July 27, 2010
This might well be the first Korean film I’ve seen where the allegory hasn’t immediately taken precedence and informed the majority of my subsequent “experience” of the film. Park Chan-Ok’s sobering drama Paju (2009) is a fascinating and bold cinematic work that showcases her ability as a filmmaker to preference emotional affect over narrative structure. Through giving her viewer small segments of a greater whole in installments, always holding something back, she achieves an occasionally confusing and even uncomfortable- though ultimately deeply affecting- viewing experience.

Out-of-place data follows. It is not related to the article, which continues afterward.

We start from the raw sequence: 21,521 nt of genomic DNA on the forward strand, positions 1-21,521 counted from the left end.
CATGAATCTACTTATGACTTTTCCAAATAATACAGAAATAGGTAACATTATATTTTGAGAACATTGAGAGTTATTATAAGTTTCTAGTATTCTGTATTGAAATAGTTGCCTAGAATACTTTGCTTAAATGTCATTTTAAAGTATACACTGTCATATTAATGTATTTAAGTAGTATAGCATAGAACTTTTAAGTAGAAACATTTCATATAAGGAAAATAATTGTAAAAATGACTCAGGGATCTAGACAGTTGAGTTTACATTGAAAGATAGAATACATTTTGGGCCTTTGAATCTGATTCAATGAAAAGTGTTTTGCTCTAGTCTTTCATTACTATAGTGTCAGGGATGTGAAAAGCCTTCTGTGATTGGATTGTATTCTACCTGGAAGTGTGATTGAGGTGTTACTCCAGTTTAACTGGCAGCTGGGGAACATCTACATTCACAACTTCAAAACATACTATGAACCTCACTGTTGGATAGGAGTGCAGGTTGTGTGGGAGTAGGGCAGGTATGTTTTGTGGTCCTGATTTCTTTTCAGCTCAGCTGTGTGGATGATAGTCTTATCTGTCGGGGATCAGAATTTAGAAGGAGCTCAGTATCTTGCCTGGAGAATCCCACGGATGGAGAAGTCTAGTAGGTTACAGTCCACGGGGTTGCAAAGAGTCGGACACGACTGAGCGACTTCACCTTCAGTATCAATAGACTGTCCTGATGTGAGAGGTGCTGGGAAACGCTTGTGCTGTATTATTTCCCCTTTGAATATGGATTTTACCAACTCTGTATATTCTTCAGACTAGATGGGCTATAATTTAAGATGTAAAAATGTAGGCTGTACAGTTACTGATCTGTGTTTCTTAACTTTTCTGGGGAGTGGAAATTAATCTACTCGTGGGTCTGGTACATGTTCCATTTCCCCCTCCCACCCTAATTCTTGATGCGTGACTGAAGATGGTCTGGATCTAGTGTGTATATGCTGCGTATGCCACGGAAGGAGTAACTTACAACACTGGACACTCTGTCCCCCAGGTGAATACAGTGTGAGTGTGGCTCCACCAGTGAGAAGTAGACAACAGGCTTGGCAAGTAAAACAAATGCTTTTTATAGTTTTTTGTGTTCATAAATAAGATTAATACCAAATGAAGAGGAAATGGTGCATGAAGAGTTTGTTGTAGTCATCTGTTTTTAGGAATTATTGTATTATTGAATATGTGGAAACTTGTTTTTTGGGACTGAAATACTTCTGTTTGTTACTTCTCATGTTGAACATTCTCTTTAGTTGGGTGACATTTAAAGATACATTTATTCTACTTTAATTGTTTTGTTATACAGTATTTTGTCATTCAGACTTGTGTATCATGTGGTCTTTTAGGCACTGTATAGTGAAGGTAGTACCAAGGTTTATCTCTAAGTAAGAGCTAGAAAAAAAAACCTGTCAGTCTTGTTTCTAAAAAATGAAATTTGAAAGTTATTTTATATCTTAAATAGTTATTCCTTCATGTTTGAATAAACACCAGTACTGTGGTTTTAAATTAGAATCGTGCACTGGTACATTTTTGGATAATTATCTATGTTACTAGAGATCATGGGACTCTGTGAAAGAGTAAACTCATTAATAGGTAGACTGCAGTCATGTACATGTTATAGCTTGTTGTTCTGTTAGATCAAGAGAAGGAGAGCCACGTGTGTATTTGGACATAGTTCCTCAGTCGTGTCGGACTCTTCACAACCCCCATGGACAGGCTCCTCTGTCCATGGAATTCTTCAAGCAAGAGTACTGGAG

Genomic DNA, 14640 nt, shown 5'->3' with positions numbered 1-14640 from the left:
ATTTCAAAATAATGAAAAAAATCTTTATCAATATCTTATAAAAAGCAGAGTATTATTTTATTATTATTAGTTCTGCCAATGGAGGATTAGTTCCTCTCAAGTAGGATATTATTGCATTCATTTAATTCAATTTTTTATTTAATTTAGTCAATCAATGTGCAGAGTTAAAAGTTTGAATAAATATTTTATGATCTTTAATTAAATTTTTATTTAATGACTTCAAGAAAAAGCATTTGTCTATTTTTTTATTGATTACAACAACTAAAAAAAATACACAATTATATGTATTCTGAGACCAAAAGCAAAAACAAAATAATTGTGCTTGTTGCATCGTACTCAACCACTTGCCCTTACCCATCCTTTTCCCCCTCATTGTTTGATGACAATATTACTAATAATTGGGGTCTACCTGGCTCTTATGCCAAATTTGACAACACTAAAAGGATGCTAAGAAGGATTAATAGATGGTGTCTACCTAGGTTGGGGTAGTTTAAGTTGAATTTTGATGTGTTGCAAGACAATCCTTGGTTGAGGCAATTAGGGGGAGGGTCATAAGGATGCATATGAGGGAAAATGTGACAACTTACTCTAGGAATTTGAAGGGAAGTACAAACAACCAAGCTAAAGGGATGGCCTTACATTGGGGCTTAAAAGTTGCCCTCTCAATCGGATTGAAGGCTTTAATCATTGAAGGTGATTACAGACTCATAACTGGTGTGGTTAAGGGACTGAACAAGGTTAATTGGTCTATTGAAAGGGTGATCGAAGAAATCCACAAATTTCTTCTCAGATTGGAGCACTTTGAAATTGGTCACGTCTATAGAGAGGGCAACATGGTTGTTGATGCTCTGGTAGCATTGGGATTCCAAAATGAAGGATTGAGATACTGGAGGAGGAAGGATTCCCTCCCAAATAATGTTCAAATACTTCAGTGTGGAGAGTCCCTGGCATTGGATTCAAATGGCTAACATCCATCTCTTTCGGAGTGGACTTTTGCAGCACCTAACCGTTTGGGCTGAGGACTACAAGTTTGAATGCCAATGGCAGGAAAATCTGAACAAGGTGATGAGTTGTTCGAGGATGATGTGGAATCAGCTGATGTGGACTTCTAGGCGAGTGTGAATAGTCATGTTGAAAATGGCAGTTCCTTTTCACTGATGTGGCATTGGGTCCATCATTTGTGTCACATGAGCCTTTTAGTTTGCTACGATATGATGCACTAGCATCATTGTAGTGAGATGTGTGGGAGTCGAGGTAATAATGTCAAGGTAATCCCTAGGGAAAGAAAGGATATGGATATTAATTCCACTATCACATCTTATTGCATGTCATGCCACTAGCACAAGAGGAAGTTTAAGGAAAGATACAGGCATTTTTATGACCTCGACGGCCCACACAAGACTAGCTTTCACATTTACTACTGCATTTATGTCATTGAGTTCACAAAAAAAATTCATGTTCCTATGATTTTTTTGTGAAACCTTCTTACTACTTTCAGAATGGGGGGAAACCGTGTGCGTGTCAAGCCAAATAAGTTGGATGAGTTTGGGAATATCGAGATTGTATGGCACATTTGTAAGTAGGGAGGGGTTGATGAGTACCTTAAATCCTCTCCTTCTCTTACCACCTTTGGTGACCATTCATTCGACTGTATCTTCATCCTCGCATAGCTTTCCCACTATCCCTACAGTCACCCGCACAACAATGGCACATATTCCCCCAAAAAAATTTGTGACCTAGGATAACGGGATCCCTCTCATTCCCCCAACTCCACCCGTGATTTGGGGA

The story centres around the complex relationship between a timid young woman Eun-mo and her emotionally wrought brother-in-law Joong-Shik. Their character flaws and personal failings set against the backdrop of a poverty-stricken city run by corrupt “gangsters” that is physically falling apart at every cornerstone. The political content is certainly not absent and the city plays as large a role in the film as its two leads; their actions and afflictions dialectically linked.
A film that holds more than enough to benefit from second and possibly even third viewings, Paju is as involving as it is moving, leaving an eerie yet somehow necessary emptiness in its wake. A fine filmic example of contemporary psychogeography.
Paju screens as a part of this year’s MIFF and is screening again on Friday July 30 2010, 4.45pm, Palace Kino.